CK - Cyanogen Chloride, a Cyanide based compound, is variously referred to as a blood, nerve or tissue toxin.
H - Mustard gas, a highly persistent blistering agent which was used to great effect in World War I, largely by the Germans, as an area denial weapon.
On-site disposal of munitions
There were three designated "Burning Grounds" (basically, exposed pits) at BHOD which were used to dispose of certain munitions that were no longer needed. At least one or two of the Burning Grounds were used to destroy nerve agents and chemical munitions which included the following:
H - Mustard gas
CK - Cyanogen Chloride
CG - Phosgene
In 1959, a kiln-type incinerator was constructed and was used to dispose of Mustard Gas and Cyanogen Chloride. Basically, the chemical contents of these munitions were incinerated and the bomb casings either buried on-site, recycled for future use or sold for scrap. The incinerator was dismantled in 1967 and buried on-site but the wash house (now mostly collapsed) is still located nearby.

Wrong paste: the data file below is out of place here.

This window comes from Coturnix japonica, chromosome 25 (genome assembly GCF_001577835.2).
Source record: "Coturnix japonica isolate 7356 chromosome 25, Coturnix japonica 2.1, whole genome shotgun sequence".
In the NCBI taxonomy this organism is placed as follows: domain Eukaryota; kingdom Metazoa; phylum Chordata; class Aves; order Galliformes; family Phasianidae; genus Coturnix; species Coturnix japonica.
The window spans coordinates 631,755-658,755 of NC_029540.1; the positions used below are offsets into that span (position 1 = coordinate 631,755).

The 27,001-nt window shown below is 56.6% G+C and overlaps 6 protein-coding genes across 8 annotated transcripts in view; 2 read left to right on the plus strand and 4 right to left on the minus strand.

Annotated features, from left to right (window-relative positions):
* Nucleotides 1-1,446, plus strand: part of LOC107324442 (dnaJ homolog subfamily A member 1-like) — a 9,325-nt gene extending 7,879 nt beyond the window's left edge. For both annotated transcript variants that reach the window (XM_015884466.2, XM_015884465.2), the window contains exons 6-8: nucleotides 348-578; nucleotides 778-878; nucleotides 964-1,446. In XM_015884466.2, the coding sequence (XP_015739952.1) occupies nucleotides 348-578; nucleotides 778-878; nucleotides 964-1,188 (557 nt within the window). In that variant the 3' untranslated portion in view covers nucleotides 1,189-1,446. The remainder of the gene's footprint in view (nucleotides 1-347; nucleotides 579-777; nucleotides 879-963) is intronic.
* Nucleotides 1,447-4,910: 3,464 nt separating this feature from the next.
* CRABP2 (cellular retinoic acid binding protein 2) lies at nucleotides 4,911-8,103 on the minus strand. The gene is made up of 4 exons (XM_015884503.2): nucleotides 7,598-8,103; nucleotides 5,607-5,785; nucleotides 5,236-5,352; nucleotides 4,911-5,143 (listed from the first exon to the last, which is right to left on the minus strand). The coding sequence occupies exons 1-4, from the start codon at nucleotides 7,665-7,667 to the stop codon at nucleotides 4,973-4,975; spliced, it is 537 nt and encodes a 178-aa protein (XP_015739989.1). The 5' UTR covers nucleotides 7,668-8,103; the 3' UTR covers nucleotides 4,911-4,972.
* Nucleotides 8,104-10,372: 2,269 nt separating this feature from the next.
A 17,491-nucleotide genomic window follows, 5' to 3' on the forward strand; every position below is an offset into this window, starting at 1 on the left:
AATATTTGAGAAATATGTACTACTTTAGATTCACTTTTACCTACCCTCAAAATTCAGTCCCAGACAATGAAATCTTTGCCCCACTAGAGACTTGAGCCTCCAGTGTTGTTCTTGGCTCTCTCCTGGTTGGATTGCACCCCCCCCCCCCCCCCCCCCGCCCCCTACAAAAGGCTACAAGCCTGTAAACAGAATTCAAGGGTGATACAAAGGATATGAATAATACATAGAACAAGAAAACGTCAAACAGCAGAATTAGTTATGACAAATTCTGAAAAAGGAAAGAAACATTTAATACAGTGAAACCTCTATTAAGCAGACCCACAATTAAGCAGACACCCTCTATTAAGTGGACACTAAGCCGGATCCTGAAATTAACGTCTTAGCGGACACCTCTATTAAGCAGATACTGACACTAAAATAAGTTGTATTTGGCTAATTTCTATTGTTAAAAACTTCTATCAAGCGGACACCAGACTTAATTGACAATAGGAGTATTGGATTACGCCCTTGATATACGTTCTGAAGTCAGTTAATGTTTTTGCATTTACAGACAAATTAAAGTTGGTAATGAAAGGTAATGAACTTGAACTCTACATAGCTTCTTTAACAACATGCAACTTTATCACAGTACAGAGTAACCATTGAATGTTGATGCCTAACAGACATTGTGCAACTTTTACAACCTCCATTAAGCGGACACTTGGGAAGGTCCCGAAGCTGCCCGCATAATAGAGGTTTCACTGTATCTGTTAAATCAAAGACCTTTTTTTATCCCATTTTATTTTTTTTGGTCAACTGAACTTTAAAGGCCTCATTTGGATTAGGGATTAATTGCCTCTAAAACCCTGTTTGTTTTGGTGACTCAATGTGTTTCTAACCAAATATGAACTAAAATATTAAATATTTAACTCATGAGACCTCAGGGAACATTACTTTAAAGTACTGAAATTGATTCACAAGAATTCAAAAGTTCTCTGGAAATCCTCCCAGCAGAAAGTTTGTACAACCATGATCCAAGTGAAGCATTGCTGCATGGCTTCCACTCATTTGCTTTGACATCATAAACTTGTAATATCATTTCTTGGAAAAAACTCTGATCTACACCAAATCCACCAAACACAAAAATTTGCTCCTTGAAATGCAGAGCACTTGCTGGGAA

Igloos and Italian POWs
The igloos were constructed of reinforced, poured concrete with the lower portion below grade, the arched roof covered with earth and a vented opening on top. The interior dimensions were approximately 30' x 90' X 13' tall and entry is via a hinged, steel door. A few igloos have interior walls embellished with pornographic artwork, historic inscriptions from workers, and evidence of some of the Italian POWs who lived at BHOD. Several hundred of the Italians arrived during World War 2 and were placed under guard until Italy surrendered in 1943. After that, many of the Italians were organized into service companies and worked at the depot.